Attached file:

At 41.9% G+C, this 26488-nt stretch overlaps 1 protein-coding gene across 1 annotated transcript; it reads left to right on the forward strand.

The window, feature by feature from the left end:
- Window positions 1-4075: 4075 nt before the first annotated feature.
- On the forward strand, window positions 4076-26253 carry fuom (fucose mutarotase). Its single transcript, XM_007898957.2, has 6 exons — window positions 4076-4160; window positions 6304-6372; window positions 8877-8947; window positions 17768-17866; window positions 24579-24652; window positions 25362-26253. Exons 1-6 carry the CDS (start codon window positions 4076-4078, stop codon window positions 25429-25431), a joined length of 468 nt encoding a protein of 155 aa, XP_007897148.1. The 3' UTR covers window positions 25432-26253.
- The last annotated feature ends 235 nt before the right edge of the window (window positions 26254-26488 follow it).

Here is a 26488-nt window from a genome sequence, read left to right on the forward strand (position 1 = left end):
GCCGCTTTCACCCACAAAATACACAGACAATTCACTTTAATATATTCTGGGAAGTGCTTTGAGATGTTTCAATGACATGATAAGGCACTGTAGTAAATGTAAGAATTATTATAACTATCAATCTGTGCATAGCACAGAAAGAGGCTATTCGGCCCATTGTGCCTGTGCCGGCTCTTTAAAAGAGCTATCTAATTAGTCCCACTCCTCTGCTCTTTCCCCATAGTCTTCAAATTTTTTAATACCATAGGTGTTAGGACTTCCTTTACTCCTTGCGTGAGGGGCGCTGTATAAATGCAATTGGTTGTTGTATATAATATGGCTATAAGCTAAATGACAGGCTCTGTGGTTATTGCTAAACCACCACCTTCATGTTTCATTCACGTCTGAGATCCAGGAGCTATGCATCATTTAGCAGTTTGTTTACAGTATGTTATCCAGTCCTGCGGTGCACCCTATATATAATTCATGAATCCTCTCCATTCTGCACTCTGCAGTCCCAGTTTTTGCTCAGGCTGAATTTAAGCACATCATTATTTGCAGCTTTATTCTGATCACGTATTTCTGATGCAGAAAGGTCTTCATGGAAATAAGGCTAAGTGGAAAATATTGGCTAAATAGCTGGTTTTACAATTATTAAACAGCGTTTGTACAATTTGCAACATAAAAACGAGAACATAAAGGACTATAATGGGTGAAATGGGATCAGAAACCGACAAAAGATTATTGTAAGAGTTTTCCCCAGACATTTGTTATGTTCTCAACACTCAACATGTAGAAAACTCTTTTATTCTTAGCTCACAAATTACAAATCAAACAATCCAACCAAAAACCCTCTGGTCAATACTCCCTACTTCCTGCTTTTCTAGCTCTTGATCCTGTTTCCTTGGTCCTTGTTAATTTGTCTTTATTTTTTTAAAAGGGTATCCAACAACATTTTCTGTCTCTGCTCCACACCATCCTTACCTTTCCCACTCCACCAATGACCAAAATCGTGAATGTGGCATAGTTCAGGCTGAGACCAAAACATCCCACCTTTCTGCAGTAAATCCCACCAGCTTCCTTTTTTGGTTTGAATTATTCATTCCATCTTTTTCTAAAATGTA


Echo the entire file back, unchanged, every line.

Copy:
At 41.9% G+C, this 26488-nt stretch overlaps 1 protein-coding gene across 1 annotated transcript; it reads left to right on the forward strand.

The window, feature by feature from the left end:
- Window positions 1-4075: 4075 nt before the first annotated feature.
- On the forward strand, window positions 4076-26253 carry fuom (fucose mutarotase). Its single transcript, XM_007898957.2, has 6 exons — window positions 4076-4160; window positions 6304-6372; window positions 8877-8947; window positions 17768-17866; window positions 24579-24652; window positions 25362-26253. Exons 1-6 carry the CDS (start codon window positions 4076-4078, stop codon window positions 25429-25431), a joined length of 468 nt encoding a protein of 155 aa, XP_007897148.1. The 3' UTR covers window positions 25432-26253.
- The last annotated feature ends 235 nt before the right edge of the window (window positions 26254-26488 follow it).

Here is a 26488-nt window from a genome sequence, read left to right on the forward strand (position 1 = left end):
GCCGCTTTCACCCACAAAATACACAGACAATTCACTTTAATATATTCTGGGAAGTGCTTTGAGATGTTTCAATGACATGATAAGGCACTGTAGTAAATGTAAGAATTATTATAACTATCAATCTGTGCATAGCACAGAAAGAGGCTATTCGGCCCATTGTGCCTGTGCCGGCTCTTTAAAAGAGCTATCTAATTAGTCCCACTCCTCTGCTCTTTCCCCATAGTCTTCAAATTTTTTAATACCATAGGTGTTAGGACTTCCTTTACTCCTTGCGTGAGGGGCGCTGTATAAATGCAATTGGTTGTTGTATATAATATGGCTATAAGCTAAATGACAGGCTCTGTGGTTATTGCTAAACCACCACCTTCATGTTTCATTCACGTCTGAGATCCAGGAGCTATGCATCATTTAGCAGTTTGTTTACAGTATGTTATCCAGTCCTGCGGTGCACCCTATATATAATTCATGAATCCTCTCCATTCTGCACTCTGCAGTCCCAGTTTTTGCTCAGGCTGAATTTAAGCACATCATTATTTGCAGCTTTATTCTGATCACGTATTTCTGATGCAGAAAGGTCTTCATGGAAATAAGGCTAAGTGGAAAATATTGGCTAAATAGCTGGTTTTACAATTATTAAACAGCGTTTGTACAATTTGCAACATAAAAACGAGAACATAAAGGACTATAATGGGTGAAATGGGATCAGAAACCGACAAAAGATTATTGTAAGAGTTTTCCCCAGACATTTGTTATGTTCTCAACACTCAACATGTAGAAAACTCTTTTATTCTTAGCTCACAAATTACAAATCAAACAATCCAACCAAAAACCCTCTGGTCAATACTCCCTACTTCCTGCTTTTCTAGCTCTTGATCCTGTTTCCTTGGTCCTTGTTAATTTGTCTTTATTTTTTTAAAAGGGTATCCAACAACATTTTCTGTCTCTGCTCCACACCATCCTTACCTTTCCCACTCCACCAATGACCAAAATCGTGAATGTGGCATAGTTCAGGCTGAGACCAAAACATCCCACCTTTCTGCAGTAAATCCCACCAGCTTCCTTTTTTGGTTTGAATTATTCATTCCATCTTTTTCTAAAATGTA